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A Review of

All the Sweet Tomorrows

by Bertrice Small

 

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Summary

This is the sequel to the book Skye O'Malley, and is Book 2 in a series of romance novels often referred to as the Skye O'Malley Family Saga.

This book continues the adventures of a woman named Skye O'Malley who lived during the era of Queen Elizabeth of England in the 1500's. Skye herself is Irish. It takes the reader on a journey from England to a small duchy on the Riviera to Algeria to Morocco to Paris and back to England.

All the Sweet Tomorrows

 

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Fact Sheet

Title

All the Sweet Tomorrows

Author

Bertrice Small

ISBN

0-345-33473-6

Publisher

Ballantine Publishing Group

Category

Historical Romance Novel

Rating

StarStar

Number of Pages

594

Published In

1984

 

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Description

Set in during the era of Queen Elizabeth in 16th century England, this romance novel relates the adventures of a young Irish woman named Skye O'Malley. This book, which is a sequel to Skye O'Malley, takes the reader from England to a small duchy on the Riviera to Algeria to Morocco to Paris and back to England.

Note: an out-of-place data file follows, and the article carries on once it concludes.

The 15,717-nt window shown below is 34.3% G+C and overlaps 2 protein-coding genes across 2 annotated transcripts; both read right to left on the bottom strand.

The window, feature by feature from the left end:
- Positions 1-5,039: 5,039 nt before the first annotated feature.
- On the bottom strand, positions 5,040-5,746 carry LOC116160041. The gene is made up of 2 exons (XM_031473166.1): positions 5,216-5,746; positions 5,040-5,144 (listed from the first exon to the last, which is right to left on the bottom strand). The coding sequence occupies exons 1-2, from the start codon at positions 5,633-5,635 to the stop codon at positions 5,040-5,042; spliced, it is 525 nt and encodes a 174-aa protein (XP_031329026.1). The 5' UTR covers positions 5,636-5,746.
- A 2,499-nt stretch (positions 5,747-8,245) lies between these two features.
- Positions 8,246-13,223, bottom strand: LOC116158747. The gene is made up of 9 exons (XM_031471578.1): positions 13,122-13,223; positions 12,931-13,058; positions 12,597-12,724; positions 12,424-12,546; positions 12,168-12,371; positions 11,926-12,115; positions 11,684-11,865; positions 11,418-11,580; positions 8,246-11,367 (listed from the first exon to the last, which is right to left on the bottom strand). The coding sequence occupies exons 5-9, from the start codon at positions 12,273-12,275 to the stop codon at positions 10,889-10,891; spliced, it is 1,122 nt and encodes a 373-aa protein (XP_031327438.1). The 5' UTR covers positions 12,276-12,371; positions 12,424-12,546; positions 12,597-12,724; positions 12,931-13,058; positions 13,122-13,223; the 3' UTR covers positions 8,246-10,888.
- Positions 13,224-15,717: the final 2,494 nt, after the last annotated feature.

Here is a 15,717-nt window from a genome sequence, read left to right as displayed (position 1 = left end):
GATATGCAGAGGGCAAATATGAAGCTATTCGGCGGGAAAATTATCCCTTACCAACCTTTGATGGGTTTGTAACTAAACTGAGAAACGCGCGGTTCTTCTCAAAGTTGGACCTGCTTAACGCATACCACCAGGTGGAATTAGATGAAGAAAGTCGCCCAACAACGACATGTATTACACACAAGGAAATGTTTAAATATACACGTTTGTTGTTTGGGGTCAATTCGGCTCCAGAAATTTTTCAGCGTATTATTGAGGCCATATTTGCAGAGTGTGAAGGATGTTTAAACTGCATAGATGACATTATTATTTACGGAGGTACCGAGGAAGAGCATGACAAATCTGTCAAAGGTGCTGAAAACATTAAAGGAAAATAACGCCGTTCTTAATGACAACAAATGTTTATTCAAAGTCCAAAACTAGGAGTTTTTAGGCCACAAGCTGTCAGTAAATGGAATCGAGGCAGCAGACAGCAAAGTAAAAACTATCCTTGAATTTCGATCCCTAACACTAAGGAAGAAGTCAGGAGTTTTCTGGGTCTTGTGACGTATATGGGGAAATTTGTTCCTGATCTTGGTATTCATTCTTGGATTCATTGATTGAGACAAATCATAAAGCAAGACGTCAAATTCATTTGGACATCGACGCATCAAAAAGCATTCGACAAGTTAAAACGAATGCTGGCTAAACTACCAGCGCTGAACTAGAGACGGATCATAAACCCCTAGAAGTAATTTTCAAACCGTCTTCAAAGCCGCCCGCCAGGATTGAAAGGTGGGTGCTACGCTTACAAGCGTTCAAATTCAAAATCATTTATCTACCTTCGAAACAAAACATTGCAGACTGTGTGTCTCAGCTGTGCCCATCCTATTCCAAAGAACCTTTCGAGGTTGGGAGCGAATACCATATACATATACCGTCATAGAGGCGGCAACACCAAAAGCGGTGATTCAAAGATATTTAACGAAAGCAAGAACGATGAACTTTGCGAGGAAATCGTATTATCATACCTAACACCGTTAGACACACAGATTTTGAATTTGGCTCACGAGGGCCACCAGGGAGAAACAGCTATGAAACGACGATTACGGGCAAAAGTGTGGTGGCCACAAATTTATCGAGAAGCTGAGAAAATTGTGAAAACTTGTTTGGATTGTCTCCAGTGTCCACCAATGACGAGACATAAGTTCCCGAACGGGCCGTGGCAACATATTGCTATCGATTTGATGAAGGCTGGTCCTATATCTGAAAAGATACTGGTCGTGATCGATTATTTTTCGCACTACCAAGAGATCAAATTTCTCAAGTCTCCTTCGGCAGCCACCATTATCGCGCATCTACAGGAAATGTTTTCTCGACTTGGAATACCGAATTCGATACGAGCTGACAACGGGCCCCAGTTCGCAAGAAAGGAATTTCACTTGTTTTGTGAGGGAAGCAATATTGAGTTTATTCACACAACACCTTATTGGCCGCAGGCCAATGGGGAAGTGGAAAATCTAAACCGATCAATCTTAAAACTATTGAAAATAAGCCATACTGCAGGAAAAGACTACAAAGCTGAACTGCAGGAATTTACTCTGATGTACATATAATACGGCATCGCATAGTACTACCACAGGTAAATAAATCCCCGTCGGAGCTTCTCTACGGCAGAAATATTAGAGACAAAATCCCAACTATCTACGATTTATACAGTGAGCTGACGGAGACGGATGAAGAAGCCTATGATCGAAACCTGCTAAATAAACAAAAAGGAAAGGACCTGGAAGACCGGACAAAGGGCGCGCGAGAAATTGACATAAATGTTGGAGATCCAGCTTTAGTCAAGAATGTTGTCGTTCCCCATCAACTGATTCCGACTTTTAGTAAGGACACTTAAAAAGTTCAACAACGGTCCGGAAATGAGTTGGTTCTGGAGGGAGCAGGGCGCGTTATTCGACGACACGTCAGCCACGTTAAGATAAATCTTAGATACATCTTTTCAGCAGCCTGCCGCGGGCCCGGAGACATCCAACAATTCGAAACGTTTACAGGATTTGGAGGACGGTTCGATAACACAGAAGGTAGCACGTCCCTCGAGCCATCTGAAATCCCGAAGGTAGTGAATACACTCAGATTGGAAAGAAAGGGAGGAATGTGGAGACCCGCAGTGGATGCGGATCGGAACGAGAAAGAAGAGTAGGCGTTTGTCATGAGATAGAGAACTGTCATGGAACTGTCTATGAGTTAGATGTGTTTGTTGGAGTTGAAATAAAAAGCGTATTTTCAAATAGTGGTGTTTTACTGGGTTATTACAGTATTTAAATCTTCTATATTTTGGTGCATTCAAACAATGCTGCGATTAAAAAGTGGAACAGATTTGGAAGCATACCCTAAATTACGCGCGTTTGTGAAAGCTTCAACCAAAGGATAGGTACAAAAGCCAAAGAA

The book opens with Skye finding herself widowed. She enters an arranged marriage in order to secure her son's inheritance, and it doesn't go well. But Skye moves forward with her life, seeing her way through adventure, danger, and passionate love. She overcomes severe adversity, but retains her courage throughout.

The author has clearly done extensive research on the historical era in which she has set her book. She seamlessly incorporates real-life historical figures such as Queen Elizabeth and real historical events such as the St. Bartholomew's Day massacre in Paris into her story line. The heroine of the book, Skye O'Malley, is portrayed as a very strong, independent, intelligent, but passionate individual.

The reason I've included a review of this book on my web site is that part of it is set in Algeria and Morocco. She travels to these places in an attempt to rescue someone dear to her from slavery.

As I noted above, this book is a sequel to another called Skye O'Malley. Although the story in All The Sweet Tomorrows is theoretically structured to stand on its own, I would urge you to read the first book before you start this one. Although this one offers brief explanations of what went before, if you don't read Skye O'Malley first you'll probably feel as if you walked into a movie when it was 3/4 of the way finished.

Like many romance novels, this book contains some rather steamy sex scenes which are more frequent and more explicit than those I've seen in many other romance novels. Although they didn't bother me, readers who prefer books to be less passionate probably wouldn't appreciate this one. Skye is one lusty woman, and the author treats us to many detailed reports of what goes on in her bed.